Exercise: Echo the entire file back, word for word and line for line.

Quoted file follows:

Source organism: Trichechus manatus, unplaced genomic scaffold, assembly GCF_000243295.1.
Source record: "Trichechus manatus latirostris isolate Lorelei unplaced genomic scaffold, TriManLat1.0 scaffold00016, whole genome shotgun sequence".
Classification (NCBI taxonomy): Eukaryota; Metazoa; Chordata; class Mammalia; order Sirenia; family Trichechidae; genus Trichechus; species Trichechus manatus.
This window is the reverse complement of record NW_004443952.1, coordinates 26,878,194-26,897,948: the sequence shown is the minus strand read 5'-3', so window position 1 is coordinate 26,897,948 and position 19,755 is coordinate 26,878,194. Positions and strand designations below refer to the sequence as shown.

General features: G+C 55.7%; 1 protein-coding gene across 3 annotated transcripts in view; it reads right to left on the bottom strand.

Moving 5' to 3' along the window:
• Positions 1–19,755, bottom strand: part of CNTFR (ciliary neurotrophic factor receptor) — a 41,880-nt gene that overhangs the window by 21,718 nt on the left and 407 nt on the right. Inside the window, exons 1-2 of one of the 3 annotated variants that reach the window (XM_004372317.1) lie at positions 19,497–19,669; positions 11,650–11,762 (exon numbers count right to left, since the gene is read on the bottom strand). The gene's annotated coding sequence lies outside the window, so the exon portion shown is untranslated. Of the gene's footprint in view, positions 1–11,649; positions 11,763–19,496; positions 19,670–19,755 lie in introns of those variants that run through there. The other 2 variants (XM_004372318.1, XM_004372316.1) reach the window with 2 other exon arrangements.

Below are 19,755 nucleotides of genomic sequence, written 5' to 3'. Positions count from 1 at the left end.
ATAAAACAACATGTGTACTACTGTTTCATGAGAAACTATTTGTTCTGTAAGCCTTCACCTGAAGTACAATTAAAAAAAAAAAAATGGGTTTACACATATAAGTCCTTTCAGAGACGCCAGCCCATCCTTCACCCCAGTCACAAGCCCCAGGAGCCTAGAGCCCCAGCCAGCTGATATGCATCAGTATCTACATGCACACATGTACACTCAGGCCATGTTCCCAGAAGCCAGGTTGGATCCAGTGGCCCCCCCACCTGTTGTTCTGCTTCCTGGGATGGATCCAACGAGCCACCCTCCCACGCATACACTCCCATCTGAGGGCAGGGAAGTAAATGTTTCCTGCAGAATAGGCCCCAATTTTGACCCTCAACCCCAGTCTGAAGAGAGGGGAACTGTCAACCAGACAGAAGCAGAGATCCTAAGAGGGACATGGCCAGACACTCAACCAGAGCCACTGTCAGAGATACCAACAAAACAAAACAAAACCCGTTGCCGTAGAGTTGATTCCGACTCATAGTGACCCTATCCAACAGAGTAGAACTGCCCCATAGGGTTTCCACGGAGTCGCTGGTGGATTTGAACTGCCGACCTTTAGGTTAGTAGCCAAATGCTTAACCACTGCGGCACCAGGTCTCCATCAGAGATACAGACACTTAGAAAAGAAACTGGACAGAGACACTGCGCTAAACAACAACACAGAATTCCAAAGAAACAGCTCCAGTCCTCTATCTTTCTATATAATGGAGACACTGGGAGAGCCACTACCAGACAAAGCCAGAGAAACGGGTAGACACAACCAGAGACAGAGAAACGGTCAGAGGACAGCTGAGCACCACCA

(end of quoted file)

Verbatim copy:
Source organism: Trichechus manatus, unplaced genomic scaffold, assembly GCF_000243295.1.
Source record: "Trichechus manatus latirostris isolate Lorelei unplaced genomic scaffold, TriManLat1.0 scaffold00016, whole genome shotgun sequence".
Classification (NCBI taxonomy): Eukaryota; Metazoa; Chordata; class Mammalia; order Sirenia; family Trichechidae; genus Trichechus; species Trichechus manatus.
This window is the reverse complement of record NW_004443952.1, coordinates 26,878,194-26,897,948: the sequence shown is the minus strand read 5'-3', so window position 1 is coordinate 26,897,948 and position 19,755 is coordinate 26,878,194. Positions and strand designations below refer to the sequence as shown.

General features: G+C 55.7%; 1 protein-coding gene across 3 annotated transcripts in view; it reads right to left on the bottom strand.

Moving 5' to 3' along the window:
• Positions 1–19,755, bottom strand: part of CNTFR (ciliary neurotrophic factor receptor) — a 41,880-nt gene that overhangs the window by 21,718 nt on the left and 407 nt on the right. Inside the window, exons 1-2 of one of the 3 annotated variants that reach the window (XM_004372317.1) lie at positions 19,497–19,669; positions 11,650–11,762 (exon numbers count right to left, since the gene is read on the bottom strand). The gene's annotated coding sequence lies outside the window, so the exon portion shown is untranslated. Of the gene's footprint in view, positions 1–11,649; positions 11,763–19,496; positions 19,670–19,755 lie in introns of those variants that run through there. The other 2 variants (XM_004372318.1, XM_004372316.1) reach the window with 2 other exon arrangements.

Below are 19,755 nucleotides of genomic sequence, written 5' to 3'. Positions count from 1 at the left end.
ATAAAACAACATGTGTACTACTGTTTCATGAGAAACTATTTGTTCTGTAAGCCTTCACCTGAAGTACAATTAAAAAAAAAAAAATGGGTTTACACATATAAGTCCTTTCAGAGACGCCAGCCCATCCTTCACCCCAGTCACAAGCCCCAGGAGCCTAGAGCCCCAGCCAGCTGATATGCATCAGTATCTACATGCACACATGTACACTCAGGCCATGTTCCCAGAAGCCAGGTTGGATCCAGTGGCCCCCCCACCTGTTGTTCTGCTTCCTGGGATGGATCCAACGAGCCACCCTCCCACGCATACACTCCCATCTGAGGGCAGGGAAGTAAATGTTTCCTGCAGAATAGGCCCCAATTTTGACCCTCAACCCCAGTCTGAAGAGAGGGGAACTGTCAACCAGACAGAAGCAGAGATCCTAAGAGGGACATGGCCAGACACTCAACCAGAGCCACTGTCAGAGATACCAACAAAACAAAACAAAACCCGTTGCCGTAGAGTTGATTCCGACTCATAGTGACCCTATCCAACAGAGTAGAACTGCCCCATAGGGTTTCCACGGAGTCGCTGGTGGATTTGAACTGCCGACCTTTAGGTTAGTAGCCAAATGCTTAACCACTGCGGCACCAGGTCTCCATCAGAGATACAGACACTTAGAAAAGAAACTGGACAGAGACACTGCGCTAAACAACAACACAGAATTCCAAAGAAACAGCTCCAGTCCTCTATCTTTCTATATAATGGAGACACTGGGAGAGCCACTACCAGACAAAGCCAGAGAAACGGGTAGACACAACCAGAGACAGAGAAACGGTCAGAGGACAGCTGAGCACCACCA